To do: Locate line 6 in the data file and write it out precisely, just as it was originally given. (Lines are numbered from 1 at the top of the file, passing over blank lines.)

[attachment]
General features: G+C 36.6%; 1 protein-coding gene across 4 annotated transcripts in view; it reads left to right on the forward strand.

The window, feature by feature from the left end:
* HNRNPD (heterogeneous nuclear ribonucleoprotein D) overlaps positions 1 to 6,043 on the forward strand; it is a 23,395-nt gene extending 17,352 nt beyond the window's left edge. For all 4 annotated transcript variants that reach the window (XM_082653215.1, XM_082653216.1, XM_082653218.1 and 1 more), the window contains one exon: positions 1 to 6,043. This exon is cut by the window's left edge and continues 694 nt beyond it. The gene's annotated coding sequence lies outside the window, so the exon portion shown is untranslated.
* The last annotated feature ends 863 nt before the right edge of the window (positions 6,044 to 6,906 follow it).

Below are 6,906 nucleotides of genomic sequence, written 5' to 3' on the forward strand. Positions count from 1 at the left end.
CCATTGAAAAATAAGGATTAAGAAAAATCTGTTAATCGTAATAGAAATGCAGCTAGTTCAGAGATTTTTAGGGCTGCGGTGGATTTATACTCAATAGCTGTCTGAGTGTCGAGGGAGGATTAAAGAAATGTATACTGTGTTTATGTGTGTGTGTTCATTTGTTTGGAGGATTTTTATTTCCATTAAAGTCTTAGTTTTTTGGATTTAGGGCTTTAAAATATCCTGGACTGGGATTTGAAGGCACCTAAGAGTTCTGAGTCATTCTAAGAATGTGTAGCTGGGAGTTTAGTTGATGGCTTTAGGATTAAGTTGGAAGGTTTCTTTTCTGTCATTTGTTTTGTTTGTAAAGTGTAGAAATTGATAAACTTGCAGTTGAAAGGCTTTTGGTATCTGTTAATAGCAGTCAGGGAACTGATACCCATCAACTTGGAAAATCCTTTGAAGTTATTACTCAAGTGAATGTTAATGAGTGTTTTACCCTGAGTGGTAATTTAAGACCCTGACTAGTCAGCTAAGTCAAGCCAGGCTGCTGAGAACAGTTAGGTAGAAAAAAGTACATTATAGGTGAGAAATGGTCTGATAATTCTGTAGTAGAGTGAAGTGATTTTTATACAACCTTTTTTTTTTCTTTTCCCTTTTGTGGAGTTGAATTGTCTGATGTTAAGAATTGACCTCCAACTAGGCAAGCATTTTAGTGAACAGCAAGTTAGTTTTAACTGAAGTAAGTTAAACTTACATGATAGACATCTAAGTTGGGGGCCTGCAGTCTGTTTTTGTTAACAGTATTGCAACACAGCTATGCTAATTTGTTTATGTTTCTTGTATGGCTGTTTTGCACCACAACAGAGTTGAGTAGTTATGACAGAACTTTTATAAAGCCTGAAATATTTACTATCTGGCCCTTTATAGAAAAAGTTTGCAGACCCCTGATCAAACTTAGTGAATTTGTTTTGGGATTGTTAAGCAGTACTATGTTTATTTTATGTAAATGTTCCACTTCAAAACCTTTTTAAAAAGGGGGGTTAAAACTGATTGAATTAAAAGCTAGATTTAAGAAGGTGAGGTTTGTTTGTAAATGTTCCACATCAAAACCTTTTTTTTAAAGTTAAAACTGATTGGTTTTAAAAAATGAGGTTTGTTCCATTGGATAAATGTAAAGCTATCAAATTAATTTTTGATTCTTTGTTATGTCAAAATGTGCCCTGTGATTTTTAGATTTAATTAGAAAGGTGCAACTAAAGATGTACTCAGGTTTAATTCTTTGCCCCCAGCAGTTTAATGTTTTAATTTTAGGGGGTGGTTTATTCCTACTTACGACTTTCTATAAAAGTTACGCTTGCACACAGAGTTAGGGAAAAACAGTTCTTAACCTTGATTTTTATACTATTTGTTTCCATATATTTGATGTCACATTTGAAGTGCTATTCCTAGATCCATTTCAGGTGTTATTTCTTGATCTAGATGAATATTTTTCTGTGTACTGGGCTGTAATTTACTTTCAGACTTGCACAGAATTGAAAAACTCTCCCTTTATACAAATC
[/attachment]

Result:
CCATTGAAAAATAAGGATTAAGAAAAATCTGTTAATCGTAATAGAAATGCAGCTAGTTCAGAGATTTTTAGGGCTGCGGTGGATTTATACTCAATAGCTGTCTGAGTGTCGAGGGAGGATTAAAGAAATGTATACTGTGTTTATGTGTGTGTGTTCATTTGTTTGGAGGATTTTTATTTCCATTAAAGTCTTAGTTTTTTGGATTTAGGGCTTTAAAATATCCTGGACTGGGATTTGAAGGCACCTAAGAGTTCTGAGTCATTCTAAGAATGTGTAGCTGGGAGTTTAGTTGATGGCTTTAGGATTAAGTTGGAAGGTTTCTTTTCTGTCATTTGTTTTGTTTGTAAAGTGTAGAAATTGATAAACTTGCAGTTGAAAGGCTTTTGGTATCTGTTAATAGCAGTCAGGGAACTGATACCCATCAACTTGGAAAATCCTTTGAAGTTATTACTCAAGTGAATGTTAATGAGTGTTTTACCCTGAGTGGTAATTTAAGACCCTGACTAGTCAGCTAAGTCAAGCCAGGCTGCTGAGAACAGTTAGGTAGAAAAAAGTACATTATAGGTGAGAAATGGTCTGATAATTCTGTAGTAGAGTGAAGTGATTTTTATACAACCTTTTTTTTTTCTTTTCCCTTTTGTGGAGTTGAATTGTCTGATGTTAAGAATTGACCTCCAACTAGGCAAGCATTTTAGTGAACAGCAAGTTAGTTTTAACTGAAGTAAGTTAAACTTACATGATAGACATCTAAGTTGGGGGCCTGCAGTCTGTTTTTGTTAACAGTATTGCAACACAGCTATGCTAATTTGTTTATGTTTCTTGTATGGCTGTTTTGCACCACAACAGAGTTGAGTAGTTATGACAGAACTTTTATAAAGCCTGAAATATTTACTATCTGGCCCTTTATAGAAAAAGTTTGCAGACCCCTGATCAAACTTAGTGAATTTGTTTTGGGATTGTTAAGCAGTACTATGTTTATTTTATGTAAATGTTCCACTTCAAAACCTTTTTAAAAAGGGGGGTTAAAACTGATTGAATTAAAAGCTAGATTTAAGAAGGTGAGGTTTGTTTGTAAATGTTCCACATCAAAACCTTTTTTTTAAAGTTAAAACTGATTGGTTTTAAAAAATGAGGTTTGTTCCATTGGATAAATGTAAAGCTATCAAATTAATTTTTGATTCTTTGTTATGTCAAAATGTGCCCTGTGATTTTTAGATTTAATTAGAAAGGTGCAACTAAAGATGTACTCAGGTTTAATTCTTTGCCCCCAGCAGTTTAATGTTTTAATTTTAGGGGGTGGTTTATTCCTACTTACGACTTTCTATAAAAGTTACGCTTGCACACAGAGTTAGGGAAAAACAGTTCTTAACCTTGATTTTTATACTATTTGTTTCCATATATTTGATGTCACATTTGAAGTGCTATTCCTAGATCCATTTCAGGTGTTATTTCTTGATCTAGATGAATATTTTTCTGTGTACTGGGCTGTAATTTACTTTCAGACTTGCACAGAATTGAAAAACTCTCCCTTTATACAAATC